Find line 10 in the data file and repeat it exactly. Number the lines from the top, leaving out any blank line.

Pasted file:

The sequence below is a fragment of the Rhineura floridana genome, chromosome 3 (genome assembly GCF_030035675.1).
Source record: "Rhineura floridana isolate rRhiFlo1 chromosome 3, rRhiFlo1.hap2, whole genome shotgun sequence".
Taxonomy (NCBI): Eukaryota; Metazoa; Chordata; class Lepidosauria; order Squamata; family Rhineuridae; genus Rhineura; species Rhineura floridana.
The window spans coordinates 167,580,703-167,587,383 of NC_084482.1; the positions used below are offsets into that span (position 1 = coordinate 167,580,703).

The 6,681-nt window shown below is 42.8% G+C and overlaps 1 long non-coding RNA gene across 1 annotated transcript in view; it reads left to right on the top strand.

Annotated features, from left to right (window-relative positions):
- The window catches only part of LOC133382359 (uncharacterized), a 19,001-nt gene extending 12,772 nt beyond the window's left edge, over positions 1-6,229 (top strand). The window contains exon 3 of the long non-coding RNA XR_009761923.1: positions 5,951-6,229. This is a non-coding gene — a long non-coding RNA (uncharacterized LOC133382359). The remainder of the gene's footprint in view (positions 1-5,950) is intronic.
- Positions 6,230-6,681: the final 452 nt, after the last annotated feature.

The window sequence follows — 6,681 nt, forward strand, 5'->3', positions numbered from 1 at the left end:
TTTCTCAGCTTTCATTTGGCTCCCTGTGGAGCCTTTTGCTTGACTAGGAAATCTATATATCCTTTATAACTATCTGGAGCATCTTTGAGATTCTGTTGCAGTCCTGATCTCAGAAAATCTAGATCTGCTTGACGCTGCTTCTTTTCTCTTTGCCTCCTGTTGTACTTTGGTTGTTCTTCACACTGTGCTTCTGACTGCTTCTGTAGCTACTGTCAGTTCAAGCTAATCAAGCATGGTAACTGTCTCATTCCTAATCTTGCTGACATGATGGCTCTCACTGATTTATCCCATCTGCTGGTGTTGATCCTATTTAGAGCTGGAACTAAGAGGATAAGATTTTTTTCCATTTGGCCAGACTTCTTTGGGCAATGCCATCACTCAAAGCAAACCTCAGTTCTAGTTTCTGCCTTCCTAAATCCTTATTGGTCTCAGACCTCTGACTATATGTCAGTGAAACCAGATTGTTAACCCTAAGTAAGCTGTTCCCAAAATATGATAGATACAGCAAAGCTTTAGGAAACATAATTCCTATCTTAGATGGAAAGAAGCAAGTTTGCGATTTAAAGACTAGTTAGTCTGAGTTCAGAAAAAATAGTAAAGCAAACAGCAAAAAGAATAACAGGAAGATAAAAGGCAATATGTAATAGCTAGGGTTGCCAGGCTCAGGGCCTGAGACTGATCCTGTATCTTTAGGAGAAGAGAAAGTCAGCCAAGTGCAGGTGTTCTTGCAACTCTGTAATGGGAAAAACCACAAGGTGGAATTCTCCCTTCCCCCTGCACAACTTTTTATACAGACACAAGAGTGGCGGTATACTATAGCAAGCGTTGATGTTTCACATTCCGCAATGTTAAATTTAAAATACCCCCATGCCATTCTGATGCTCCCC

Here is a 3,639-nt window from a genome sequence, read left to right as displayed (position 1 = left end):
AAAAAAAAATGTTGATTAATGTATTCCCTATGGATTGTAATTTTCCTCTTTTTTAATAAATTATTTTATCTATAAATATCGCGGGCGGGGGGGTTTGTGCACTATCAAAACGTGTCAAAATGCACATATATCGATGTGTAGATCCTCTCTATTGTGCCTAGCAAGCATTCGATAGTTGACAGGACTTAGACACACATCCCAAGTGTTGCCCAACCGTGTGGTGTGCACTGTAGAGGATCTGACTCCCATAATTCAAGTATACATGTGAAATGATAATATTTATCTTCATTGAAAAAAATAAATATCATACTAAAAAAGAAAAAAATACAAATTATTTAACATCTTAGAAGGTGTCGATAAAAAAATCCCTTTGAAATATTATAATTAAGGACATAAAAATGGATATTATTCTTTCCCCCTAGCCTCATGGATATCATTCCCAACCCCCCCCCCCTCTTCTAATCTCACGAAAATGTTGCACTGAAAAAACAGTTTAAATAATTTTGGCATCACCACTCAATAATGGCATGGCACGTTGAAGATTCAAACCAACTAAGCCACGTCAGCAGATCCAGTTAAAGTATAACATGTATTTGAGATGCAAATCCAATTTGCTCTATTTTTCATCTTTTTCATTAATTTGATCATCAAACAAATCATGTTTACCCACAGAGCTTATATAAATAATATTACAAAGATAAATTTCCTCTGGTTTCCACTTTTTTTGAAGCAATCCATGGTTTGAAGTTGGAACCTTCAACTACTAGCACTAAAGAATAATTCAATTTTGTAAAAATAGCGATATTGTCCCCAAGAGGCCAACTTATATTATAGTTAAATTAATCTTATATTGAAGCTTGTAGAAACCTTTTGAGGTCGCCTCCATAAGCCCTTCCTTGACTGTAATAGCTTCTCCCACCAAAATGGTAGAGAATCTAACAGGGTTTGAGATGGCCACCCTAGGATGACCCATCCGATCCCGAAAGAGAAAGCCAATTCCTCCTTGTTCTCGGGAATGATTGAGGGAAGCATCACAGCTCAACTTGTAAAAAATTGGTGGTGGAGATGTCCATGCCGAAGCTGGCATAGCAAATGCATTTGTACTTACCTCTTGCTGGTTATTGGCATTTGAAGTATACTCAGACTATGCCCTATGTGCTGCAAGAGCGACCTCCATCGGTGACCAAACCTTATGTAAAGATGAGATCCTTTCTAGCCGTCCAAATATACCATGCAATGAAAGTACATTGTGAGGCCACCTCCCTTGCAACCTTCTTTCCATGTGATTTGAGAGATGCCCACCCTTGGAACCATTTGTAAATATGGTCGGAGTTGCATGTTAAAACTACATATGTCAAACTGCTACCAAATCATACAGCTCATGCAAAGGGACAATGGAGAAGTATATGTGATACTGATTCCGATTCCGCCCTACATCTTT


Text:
TTTCTCAGCTTTCATTTGGCTCCCTGTGGAGCCTTTTGCTTGACTAGGAAATCTATATATCCTTTATAACTATCTGGAGCATCTTTGAGATTCTGTTGCAGTCCTGATCTCAGAAAATCTAGATCTGCTTGACGCTGCTTCTTTTCTCTTTGCCTCCTGTTGTACTTTGGTTGTTCTTCACACTGTGCTTCTGACTGCTTCTGTAGCTACTGTCAGTTCAAGCTAATCAAGCATGGTAACTGTCTCATTCCTAATCTTGCTGACATGATGGCTCTCACTGATTTATCCCATCTGCTGGTGTTGATCCTATTTAGAGCTGGAACTAAGAGGATAAGATTTTTTTCCATTTGGCCAGACTTCTTTGGGCAATGCCATCACTCAAAGCAAACCTCAGTTCTAGTTTCTGCCTTCCTAAATCCTTATTGGTCTCAGACCTCTGACTATATGTCAGTGAAACCAGATTGTTAACCCTAAGTAAGCTGTTCCCAAAATATGATAGATACAGCAAAGCTTTAGGAAACATAATTCCTATCTTAGATGGAAAGAAGCAAGTTTGCGATTTAAAGACTAGTTAGTCTGAGTTCAGAAAAAATAGTAAAGCAAACAGCAAAAAGAATAACAGGAAGATAAAAGGCAATATGTAATAGCTAGGGTTGCCAGGCTCAGGGCCTGAGACTGATCCTGTATCTTTAGGAGAAGAGAAAGTCAGCCAAGTGCAGGTGTTCTTGCAACTCTGTAATGGGAAAAACCACAAGGTGGAATTCTCCCTTCCCCCTGCACAACTTTTTATACAGACACAAGAGTGGCGGTATACTATAGCAAGCGTTGATGTTTCACATTCCGCAATGTTAAATTTAAAATACCCCCATGCCATTCTGATGCTCCCC